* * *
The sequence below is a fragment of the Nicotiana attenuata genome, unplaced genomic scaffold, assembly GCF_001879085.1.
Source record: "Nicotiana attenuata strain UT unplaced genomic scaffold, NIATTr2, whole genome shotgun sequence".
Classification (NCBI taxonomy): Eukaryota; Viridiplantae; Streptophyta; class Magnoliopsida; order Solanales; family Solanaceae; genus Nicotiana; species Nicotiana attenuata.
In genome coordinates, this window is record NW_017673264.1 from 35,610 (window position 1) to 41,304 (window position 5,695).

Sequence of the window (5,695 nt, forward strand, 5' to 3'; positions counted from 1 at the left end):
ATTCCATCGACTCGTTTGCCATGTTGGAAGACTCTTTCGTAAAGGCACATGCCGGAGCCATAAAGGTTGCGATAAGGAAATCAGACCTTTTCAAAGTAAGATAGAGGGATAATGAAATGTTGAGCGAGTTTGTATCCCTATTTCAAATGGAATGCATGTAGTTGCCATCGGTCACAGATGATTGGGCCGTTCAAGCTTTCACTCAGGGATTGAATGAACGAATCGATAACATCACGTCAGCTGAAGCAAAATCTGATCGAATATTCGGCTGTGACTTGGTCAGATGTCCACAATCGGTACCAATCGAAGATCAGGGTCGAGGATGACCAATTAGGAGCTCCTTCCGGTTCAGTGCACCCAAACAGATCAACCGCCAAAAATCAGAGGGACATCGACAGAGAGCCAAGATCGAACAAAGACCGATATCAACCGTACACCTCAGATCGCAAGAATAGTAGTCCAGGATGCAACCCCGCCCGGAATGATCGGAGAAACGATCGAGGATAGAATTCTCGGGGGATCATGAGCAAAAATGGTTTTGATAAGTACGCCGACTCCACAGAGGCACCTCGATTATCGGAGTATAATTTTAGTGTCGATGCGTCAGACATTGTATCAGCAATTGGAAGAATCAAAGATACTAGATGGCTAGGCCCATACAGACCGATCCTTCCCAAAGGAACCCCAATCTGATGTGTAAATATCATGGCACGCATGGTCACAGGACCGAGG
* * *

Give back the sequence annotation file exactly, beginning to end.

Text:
The sequence below is a fragment of the Nicotiana attenuata genome, unplaced genomic scaffold, assembly GCF_001879085.1.
Source record: "Nicotiana attenuata strain UT unplaced genomic scaffold, NIATTr2, whole genome shotgun sequence".
Classification (NCBI taxonomy): Eukaryota; Viridiplantae; Streptophyta; class Magnoliopsida; order Solanales; family Solanaceae; genus Nicotiana; species Nicotiana attenuata.
In genome coordinates, this window is record NW_017673264.1 from 35,610 (window position 1) to 41,304 (window position 5,695).

Sequence of the window (5,695 nt, forward strand, 5' to 3'; positions counted from 1 at the left end):
ATTCCATCGACTCGTTTGCCATGTTGGAAGACTCTTTCGTAAAGGCACATGCCGGAGCCATAAAGGTTGCGATAAGGAAATCAGACCTTTTCAAAGTAAGATAGAGGGATAATGAAATGTTGAGCGAGTTTGTATCCCTATTTCAAATGGAATGCATGTAGTTGCCATCGGTCACAGATGATTGGGCCGTTCAAGCTTTCACTCAGGGATTGAATGAACGAATCGATAACATCACGTCAGCTGAAGCAAAATCTGATCGAATATTCGGCTGTGACTTGGTCAGATGTCCACAATCGGTACCAATCGAAGATCAGGGTCGAGGATGACCAATTAGGAGCTCCTTCCGGTTCAGTGCACCCAAACAGATCAACCGCCAAAAATCAGAGGGACATCGACAGAGAGCCAAGATCGAACAAAGACCGATATCAACCGTACACCTCAGATCGCAAGAATAGTAGTCCAGGATGCAACCCCGCCCGGAATGATCGGAGAAACGATCGAGGATAGAATTCTCGGGGGATCATGAGCAAAAATGGTTTTGATAAGTACGCCGACTCCACAGAGGCACCTCGATTATCGGAGTATAATTTTAGTGTCGATGCGTCAGACATTGTATCAGCAATTGGAAGAATCAAAGATACTAGATGGCTAGGCCCATACAGACCGATCCTTCCCAAAGGAACCCCAATCTGATGTGTAAATATCATGGCACGCATGGTCACAGGACCGAGG